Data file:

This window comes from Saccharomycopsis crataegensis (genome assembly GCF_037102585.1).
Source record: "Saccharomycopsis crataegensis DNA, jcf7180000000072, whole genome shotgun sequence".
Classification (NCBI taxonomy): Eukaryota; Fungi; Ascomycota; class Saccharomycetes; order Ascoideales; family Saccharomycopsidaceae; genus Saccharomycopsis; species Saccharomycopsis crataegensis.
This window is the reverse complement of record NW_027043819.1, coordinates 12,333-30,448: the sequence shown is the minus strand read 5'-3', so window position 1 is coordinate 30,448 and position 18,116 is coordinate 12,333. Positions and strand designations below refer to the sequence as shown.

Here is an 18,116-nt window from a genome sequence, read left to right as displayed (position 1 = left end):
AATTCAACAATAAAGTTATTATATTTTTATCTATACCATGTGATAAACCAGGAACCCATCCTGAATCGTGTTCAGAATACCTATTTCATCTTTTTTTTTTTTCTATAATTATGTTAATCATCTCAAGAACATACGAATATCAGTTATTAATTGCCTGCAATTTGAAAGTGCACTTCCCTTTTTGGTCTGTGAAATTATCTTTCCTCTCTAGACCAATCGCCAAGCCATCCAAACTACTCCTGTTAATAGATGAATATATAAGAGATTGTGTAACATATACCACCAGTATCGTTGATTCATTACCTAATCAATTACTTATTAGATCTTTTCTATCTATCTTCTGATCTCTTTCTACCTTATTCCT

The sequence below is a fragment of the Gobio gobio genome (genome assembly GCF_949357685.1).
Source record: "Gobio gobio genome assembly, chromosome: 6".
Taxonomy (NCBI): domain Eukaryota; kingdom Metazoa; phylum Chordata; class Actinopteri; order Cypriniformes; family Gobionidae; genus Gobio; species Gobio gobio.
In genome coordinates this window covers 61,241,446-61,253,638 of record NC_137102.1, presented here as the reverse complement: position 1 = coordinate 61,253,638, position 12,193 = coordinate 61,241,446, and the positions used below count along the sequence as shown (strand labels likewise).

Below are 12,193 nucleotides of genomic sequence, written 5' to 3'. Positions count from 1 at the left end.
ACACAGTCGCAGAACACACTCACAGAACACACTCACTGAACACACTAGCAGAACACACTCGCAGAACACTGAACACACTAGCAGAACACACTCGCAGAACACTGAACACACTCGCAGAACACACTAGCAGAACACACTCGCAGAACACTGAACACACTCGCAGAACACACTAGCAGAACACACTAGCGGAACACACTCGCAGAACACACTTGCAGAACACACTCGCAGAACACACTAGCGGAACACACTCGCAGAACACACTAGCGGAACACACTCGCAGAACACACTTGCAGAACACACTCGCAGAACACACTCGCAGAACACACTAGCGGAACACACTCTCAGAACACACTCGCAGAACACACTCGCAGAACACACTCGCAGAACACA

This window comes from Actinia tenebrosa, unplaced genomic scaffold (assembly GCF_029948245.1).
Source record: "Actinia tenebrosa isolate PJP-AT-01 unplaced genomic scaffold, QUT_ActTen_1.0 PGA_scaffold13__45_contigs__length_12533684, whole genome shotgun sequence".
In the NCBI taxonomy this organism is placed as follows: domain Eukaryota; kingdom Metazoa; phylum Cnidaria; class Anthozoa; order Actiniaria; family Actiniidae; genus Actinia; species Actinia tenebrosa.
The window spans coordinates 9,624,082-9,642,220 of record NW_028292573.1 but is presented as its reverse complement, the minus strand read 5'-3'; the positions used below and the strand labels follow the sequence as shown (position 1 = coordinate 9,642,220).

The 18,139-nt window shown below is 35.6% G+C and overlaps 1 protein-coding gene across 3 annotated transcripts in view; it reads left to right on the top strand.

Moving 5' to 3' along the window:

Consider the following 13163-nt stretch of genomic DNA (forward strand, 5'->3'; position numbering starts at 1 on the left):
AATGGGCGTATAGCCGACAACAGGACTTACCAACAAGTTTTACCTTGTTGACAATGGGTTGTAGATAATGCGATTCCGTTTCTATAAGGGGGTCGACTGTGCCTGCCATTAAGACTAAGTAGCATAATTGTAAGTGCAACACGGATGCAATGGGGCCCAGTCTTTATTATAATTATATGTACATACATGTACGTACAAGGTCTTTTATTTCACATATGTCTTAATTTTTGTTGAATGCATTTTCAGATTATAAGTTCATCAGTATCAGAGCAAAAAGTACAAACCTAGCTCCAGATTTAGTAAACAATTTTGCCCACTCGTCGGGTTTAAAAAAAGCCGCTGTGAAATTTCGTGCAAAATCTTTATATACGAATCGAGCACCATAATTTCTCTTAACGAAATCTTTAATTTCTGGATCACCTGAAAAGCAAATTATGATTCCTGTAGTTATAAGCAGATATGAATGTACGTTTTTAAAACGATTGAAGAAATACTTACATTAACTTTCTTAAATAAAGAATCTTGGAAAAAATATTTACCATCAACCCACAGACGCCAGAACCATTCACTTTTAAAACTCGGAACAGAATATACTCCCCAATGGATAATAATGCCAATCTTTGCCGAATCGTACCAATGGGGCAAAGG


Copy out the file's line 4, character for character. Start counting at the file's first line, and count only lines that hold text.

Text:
This window is the reverse complement of record NW_027043819.1, coordinates 12,333-30,448: the sequence shown is the minus strand read 5'-3', so window position 1 is coordinate 30,448 and position 18,116 is coordinate 12,333. Positions and strand designations below refer to the sequence as shown.